Interesting article at First Things about how celibacy, even though not voluntarily chosen, can be a vocation. The author quotes from Pius XII:
[But] this vocation, this call of love, makes itself felt in very diverse ways . . . The young Christian woman who remains unmarried in spite of her own desires may—if she firmly believes in the providence of the heavenly Father—recognize in life’s vicissitudes the voice of the master: Magister adest et vocat te — the Master is at hand, and is calling you. . . . In the impossibility of matrimony, she discerns her vocation.
I like the piece, although it’s more statement than argument. It proposes a way of thinking about celibacy without going very far towards convincing us that we should think of it that way, or showing us how to think of it that way. But that isn’t nothing.
It reminds me of a quotation whose source I can’t remember: Love can always transform necessity into choice.
This comes to my mind most often when I’m in the middle of a depressive episode and the pain won’t stop. I ask myself: “Is this something I would voluntarily take on if I knew it would help my friend [x]?” And if the answer is Yes, then the question of whether it’s voluntary or not becomes moot, since the result is the same: I accept it, I will it, and it bears fruit, both in my life and in the lievs of those I love.
This idea of offering up suffering is so important to my life, and so central to my understanding of Catholicism, that I was astounded to notice Andrew Sullivan, a lifelong Catholic, had apparently never heard of it. I’ve been reading Sullivan’s Love Undetectable, and while my fingers fairly twitch with the urge to respond to a lot of what I’ve read, I don’t want to respond in full till I’ve finished. Still, this passage deserves a look:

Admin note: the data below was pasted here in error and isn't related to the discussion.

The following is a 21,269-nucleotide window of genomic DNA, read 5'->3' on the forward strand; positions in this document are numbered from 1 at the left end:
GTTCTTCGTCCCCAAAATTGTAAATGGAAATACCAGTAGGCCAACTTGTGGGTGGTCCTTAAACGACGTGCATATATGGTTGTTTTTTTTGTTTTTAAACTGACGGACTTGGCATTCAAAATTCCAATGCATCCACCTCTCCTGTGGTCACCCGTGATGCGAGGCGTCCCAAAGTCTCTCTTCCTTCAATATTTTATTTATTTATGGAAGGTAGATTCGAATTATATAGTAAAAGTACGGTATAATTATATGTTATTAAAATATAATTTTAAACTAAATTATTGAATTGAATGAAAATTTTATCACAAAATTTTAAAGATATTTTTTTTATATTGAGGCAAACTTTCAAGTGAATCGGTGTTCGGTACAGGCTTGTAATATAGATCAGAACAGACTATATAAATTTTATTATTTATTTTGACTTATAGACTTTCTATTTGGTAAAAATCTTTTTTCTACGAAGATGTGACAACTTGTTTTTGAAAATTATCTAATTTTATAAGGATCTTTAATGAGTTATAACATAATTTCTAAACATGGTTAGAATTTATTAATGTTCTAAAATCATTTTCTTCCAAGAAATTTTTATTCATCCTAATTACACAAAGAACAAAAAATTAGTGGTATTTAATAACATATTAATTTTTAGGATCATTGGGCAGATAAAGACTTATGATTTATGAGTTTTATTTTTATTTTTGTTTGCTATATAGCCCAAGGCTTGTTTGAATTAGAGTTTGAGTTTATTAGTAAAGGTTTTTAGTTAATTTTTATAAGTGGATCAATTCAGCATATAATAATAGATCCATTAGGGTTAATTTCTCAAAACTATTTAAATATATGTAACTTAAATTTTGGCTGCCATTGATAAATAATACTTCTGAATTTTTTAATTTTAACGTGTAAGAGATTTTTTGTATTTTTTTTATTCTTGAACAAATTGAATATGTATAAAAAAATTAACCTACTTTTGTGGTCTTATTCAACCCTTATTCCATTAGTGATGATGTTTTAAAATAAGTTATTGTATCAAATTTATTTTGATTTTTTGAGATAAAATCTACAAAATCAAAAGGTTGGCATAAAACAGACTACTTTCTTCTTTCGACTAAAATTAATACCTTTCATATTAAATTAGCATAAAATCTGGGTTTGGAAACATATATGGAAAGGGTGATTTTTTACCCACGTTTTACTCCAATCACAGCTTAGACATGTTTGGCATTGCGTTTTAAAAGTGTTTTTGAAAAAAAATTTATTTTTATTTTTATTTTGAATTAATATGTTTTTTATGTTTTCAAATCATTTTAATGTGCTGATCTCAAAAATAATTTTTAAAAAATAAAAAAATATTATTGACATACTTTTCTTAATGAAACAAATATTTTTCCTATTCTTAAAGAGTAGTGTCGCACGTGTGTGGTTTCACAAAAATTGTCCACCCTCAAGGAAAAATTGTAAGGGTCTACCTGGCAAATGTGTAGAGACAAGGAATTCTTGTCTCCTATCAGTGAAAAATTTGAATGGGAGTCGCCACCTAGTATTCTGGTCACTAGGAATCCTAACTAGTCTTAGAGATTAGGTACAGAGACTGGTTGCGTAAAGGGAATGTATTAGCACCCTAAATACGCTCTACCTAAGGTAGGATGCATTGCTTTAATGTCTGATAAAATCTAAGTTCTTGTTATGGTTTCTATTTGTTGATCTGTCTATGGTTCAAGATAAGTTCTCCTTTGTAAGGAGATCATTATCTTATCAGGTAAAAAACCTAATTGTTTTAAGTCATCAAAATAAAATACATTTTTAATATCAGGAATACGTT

Abstinence forever; abstinence always; abstinence not for the sake of something else, but for its own sake…Jesus’ suffering was at least for something [emphasis added], for forgiveness, for universal redemption, remaining in his desperate isolation on the cross a symbol of human brokenness who opened his pinioned arms to everyone. It was an act of eternal solidarity with the suffering, not an arbitrary invitation to the ordeal.1
Dear God, man, every one who’s ever been born has been issued an invitation to that ordeal. And who said it’s arbitrary? And Jesus came, not just to suffer for us, but to present to us a means of lifting up our own suffering. Forgiveness, universal redemption, solidarity with brokenness — these are all things which, because of Christ’s sacrifice, our suffering can mean and does mean. Here’s John Paul II on the subject:
Every man has his own share in the Redemption. Each one is also called to share in that suffering through which the Redemption was accomplished. He is called to share in that suffering through which all human suffering has also been redeemed. In bringing about the Redemption through suffering, Christ has also raised human suffering to the level of the Redemption. Thus each man, in his suffering, can also become a sharer in the redemptive suffering of Christ.2
As awesome as this is, it’s also Catholicism 101. Where on earth has Andrew Sullivan been all his Catholic life that he hasn’t heard of this?